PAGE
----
GeeCON Prague 2014*
The moose likes Programmer Certification (SCJP/OCPJP) and the fly likes Help - Please explain Big Moose Saloon
  Search | Java FAQ | Recent Topics | Flagged Topics | Hot Topics | Zero Replies
Register / Login


JavaRanch » Java Forums » Certification » Programmer Certification (SCJP/OCPJP)
Bookmark "Help - Please explain" Watch "Help - Please explain" New topic
Author

Help - Please explain

Masood Alam
Greenhorn

Joined: Jul 12, 2007
Posts: 8
Hi All,

The following code is not compiling and the message that I am getting is that "incompatible types" ie at Line 1

"String str = se.doStuff(); //////Line 1"

If am right the object reference "se" should be invoking the method in Class "Second"

I now Iam missing something here, please explain

Thanks in advance

/******************* CODE *******************************/
class Second extends First{

public static void main(String[] args){

First se = new Second();

String str = se.doStuff(); //////Line 1

System.out.println("Printing from main :" + str);

}

public String doStuff(){
System.out.println("Derived");
return new String("Derived");

}

}//close class second


class First {

public Object doStuff(){

System.out.println("Base");
return new String("Base");
}//close doStuff

}//close class First
dhwani mathur
Ranch Hand

Joined: May 08, 2007
Posts: 621
well!!
Actualy what is happening here is that in the First class the method name is doStuff() and in the Second class which extends the First also has the method doStuff but the return types of both the methods are not same hence here overriding is not possible that is it does not invoke the method of class Second and you are getting error incompatible types......

You make the return type of both the methods same than i think you should not get error......i hope it helps.......
Murali Kakarla
Ranch Hand

Joined: Jul 11, 2007
Posts: 80
It is perfect example of overriding from java 5 onwards. This is a special case of overriding and it is called as "covariant types". Please refer to SCJP 5 book by Kathy and Bates.

You are getting compilation error at line 1 because doStuff() method of (First se) returns String. Hence you need to explicitly cast it to String.

Modify line 1 as follows:


At runtime it will call doStuff() method of sub-class as the actual object is of sub-class type.

Murali...
Murali Kakarla
Ranch Hand

Joined: Jul 11, 2007
Posts: 80
Modify line 1 as follows:

Masood Alam
Greenhorn

Joined: Jul 12, 2007
Posts: 8
Hey thanks... it works.

Is there any resource where I can find more info on covariant types...
Amit Kumar Mahajan
Greenhorn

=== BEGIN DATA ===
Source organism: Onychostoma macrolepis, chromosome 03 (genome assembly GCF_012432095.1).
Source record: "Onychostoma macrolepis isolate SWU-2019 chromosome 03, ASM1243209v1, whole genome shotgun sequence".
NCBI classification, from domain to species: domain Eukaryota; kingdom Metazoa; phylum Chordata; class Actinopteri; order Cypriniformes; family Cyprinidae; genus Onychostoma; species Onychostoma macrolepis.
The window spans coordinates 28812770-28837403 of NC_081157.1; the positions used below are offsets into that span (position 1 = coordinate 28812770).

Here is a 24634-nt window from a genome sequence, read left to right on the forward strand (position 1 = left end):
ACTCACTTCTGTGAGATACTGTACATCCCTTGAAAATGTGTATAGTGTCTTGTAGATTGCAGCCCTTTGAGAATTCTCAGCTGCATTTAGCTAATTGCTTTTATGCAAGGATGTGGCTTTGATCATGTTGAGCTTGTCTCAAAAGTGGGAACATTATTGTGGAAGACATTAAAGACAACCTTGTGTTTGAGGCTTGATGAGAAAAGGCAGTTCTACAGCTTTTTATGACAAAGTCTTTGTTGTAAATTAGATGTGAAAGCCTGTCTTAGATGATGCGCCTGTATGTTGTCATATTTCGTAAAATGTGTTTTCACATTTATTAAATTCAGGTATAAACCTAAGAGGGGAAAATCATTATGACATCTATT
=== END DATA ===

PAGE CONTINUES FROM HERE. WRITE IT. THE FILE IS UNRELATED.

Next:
Joined: Jul 09, 2007
Posts: 1
Adding to what Murali said , at compile time the compiler sees that your reference type is First and it's doStuff method returns an Object. Hence it gives a compiler error saying "Incompatible types"
It's only at runtime the objects get resolved.
Masood Alam
Greenhorn

Joined: Jul 12, 2007
Posts: 8
Here is another program, which is confusing...

At compile time c1(reference type) will see its method getObject which returns type A, however according to overriding at runtime the binding will happen with the object on right side ( new subcov() //Line 1) and it has the method getObject which returns type B

However when I run the code the output is "5"... //Line 2

Please explain....
/***************************CODE**************************************/
class A{
int x = 5;
}


class B extends A{
int x = 6;
}


class subcov extends cov2{

public B getObject(){
return new B();
}


}


class cov2{

public A getObject(){
return new A();
}

public static void main(String[] args)
{

cov2 c1 = new subcov(); //Line 1
System.out.println(c1.getObject().x); //Line 2


}
}
Mohit Jain
Ranch Hand

Joined: Jun 04, 2007
Posts: 74
I believe above code should print 6 as variable 'x' is called from object of class B, but actual output is 5,

Can anyone please explain why is it so?


SCJP 5.0, SCWCD in progress
Manfred Klug
Ranch Hand

Joined: Jun 04, 2007
Posts: 377
Originally posted by Mohit Jain:
Can anyone please explain why is it so?
Variables are selected at compile time, based on the reference type.
dhwani mathur
Ranch Hand

Joined: May 08, 2007
Posts: 621
ok Manfred
i agree variables are selected at compile time based on reference type but in the below shown statement

cov2 c1 = new subcov(); //Line 1

c1 is reference of cov2 but it is object of subcov() ,so i think the method of class subcov will be called,later in print statement
shown below


System.out.println(c1.getObject().x); //Line 2


here the value of x in B must be called ,ie the value of x should be 6 rather then 5.

Then what can be the reason of x value being 5?

i am getting confused.............
Manfred Klug
Ranch Hand

Joined: Jun 04, 2007
Posts: 377
Originally posted by dhwani mathur:
c1 is reference of cov2 but it is object of subcov()
But the compiler doesn't know that. All he knows is that cov2.getObject() returns an A.
 
GeeCON Prague 2014
 
subject: Help - Please explain